Prior to having any oral surgery, it is important that our experienced surgical team has a thorough knowledge of your medical history. This enables us to find the best possible solutions for your needs, while ensuring your safety.
If you have any questions about medications and oral surgery, contact our office.
Men, dental examinations and treatment are important for you, too. Did you know according to the Academy of General Dentistry (AGD), by age 72 men lose an average of 5 teeth? That number jumps to 12 if you are also a smoker. Here’s what you need to know about keeping your mouth healthy. Follow these tips and you can beat the odds stacked against men and their oral health.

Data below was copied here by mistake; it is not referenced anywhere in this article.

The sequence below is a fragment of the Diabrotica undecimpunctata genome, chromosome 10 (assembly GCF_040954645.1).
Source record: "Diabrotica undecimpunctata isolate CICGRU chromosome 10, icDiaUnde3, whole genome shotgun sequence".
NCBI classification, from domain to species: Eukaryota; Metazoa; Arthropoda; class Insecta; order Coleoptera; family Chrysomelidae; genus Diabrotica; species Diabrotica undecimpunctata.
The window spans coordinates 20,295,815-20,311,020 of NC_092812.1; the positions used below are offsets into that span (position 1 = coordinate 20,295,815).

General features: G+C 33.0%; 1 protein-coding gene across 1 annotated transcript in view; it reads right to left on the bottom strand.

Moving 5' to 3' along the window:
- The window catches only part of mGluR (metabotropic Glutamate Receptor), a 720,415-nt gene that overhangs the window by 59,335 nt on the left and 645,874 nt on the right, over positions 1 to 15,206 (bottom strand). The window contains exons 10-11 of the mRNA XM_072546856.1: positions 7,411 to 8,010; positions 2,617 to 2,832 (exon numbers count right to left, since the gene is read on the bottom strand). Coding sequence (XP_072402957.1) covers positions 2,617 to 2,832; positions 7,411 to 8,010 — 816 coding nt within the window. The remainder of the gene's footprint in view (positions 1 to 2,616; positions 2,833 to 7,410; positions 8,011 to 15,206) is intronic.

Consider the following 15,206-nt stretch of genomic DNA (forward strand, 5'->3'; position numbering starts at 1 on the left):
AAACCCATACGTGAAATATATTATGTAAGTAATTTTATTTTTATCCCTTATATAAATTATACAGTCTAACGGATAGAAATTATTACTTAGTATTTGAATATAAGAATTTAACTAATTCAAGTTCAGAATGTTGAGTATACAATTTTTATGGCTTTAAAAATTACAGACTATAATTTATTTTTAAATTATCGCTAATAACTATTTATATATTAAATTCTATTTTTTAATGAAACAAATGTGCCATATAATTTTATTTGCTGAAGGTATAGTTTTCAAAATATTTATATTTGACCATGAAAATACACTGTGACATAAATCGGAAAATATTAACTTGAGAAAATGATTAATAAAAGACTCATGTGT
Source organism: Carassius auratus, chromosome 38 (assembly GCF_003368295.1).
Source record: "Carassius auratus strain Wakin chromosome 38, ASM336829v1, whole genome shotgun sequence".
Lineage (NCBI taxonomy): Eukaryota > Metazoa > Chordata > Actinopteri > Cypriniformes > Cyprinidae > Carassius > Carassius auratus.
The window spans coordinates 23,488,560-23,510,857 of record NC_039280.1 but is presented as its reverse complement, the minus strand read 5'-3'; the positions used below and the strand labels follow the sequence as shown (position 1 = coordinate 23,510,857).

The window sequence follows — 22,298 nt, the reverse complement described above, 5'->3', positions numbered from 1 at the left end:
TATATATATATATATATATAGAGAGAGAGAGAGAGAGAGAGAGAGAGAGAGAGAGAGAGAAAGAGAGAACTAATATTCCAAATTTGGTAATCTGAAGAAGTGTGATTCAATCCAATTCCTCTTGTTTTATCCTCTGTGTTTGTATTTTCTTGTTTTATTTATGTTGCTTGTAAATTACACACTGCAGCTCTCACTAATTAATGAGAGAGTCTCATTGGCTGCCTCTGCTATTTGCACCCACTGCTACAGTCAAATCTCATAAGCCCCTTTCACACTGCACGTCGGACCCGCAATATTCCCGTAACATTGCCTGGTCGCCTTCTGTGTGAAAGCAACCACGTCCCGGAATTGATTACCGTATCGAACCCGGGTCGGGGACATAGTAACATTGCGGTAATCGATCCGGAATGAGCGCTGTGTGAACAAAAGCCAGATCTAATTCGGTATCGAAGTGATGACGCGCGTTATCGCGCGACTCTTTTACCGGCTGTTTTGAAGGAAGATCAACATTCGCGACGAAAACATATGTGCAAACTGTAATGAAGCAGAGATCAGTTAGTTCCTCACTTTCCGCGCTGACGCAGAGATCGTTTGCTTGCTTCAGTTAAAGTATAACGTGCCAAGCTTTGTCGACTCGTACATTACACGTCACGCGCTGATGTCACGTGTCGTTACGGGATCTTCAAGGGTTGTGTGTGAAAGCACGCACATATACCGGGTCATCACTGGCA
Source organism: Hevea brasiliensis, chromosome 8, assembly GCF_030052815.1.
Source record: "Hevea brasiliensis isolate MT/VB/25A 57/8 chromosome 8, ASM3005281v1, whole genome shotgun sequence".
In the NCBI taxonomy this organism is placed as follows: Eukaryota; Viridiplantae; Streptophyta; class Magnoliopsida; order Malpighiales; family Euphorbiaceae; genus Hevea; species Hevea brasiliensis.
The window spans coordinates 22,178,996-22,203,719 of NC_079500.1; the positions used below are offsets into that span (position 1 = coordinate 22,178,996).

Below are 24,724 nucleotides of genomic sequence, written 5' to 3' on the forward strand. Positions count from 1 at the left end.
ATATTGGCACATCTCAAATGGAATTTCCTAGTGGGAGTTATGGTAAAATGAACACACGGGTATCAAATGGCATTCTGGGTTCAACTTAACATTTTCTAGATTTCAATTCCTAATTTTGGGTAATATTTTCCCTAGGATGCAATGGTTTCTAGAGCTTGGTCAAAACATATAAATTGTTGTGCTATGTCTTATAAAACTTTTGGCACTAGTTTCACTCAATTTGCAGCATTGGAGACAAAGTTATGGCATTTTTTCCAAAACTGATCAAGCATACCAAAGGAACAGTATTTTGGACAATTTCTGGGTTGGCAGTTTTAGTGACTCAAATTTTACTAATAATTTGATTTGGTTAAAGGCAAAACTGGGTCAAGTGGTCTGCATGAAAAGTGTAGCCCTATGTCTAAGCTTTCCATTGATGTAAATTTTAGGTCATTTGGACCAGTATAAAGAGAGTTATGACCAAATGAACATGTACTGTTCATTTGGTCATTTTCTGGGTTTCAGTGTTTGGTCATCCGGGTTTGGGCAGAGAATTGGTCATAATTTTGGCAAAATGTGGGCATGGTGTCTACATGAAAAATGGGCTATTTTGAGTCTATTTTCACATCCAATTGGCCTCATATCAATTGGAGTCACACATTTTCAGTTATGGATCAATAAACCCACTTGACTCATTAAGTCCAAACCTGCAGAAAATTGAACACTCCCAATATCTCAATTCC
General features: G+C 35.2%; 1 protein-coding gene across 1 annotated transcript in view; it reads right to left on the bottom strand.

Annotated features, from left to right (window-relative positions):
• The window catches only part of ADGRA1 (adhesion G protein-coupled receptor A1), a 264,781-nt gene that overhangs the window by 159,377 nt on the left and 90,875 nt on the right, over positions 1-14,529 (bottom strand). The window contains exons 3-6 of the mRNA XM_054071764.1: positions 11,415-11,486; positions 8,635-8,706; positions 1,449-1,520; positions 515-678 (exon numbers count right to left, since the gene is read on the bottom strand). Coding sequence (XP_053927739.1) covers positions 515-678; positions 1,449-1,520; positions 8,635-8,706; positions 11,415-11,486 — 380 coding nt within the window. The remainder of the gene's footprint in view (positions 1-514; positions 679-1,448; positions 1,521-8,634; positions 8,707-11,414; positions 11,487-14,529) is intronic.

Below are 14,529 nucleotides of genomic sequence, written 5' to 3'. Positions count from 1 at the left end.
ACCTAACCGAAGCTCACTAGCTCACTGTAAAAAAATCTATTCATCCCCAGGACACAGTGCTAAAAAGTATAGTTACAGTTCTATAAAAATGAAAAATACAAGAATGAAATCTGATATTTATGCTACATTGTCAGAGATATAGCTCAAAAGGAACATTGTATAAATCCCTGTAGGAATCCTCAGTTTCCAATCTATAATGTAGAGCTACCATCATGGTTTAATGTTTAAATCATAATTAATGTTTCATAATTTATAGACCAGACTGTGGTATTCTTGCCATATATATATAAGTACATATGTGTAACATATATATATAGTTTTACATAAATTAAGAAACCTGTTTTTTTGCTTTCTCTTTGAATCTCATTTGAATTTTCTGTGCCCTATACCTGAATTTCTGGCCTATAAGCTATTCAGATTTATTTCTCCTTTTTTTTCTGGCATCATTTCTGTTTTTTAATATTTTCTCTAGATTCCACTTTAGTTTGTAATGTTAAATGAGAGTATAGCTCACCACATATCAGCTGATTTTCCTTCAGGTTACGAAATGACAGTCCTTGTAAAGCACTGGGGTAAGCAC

Men are more likely than women to suffer from periodontal, or gum, disease. Men also have a higher risk of developing oral cancer and throat cancer, and men tend to lose more teeth than women. A poll conducted by the AGD found that 45% of men who responded felt there was no need for them to visit the dentist. This is a troubling statistic for a group more prone to oral health issues. A visit to our office can help us identify problems early.
Certain medications can directly impact your teeth. Others can cause side effects such as dry mouth, which decreases saliva. Saliva is important in keeping your teeth’s enamel strong. Smoking or chewing tobacco, including smoking electronic cigarettes, have been linked to increasing your risk of developing oral cancer and other oral health issues. If you play sports, especially football or hockey, get fitted with a mouth guard to protect your teeth from extensive damage. You should avoid or limit energy drinks and sports drinks, as these contain acids and sugars that can lead to decay.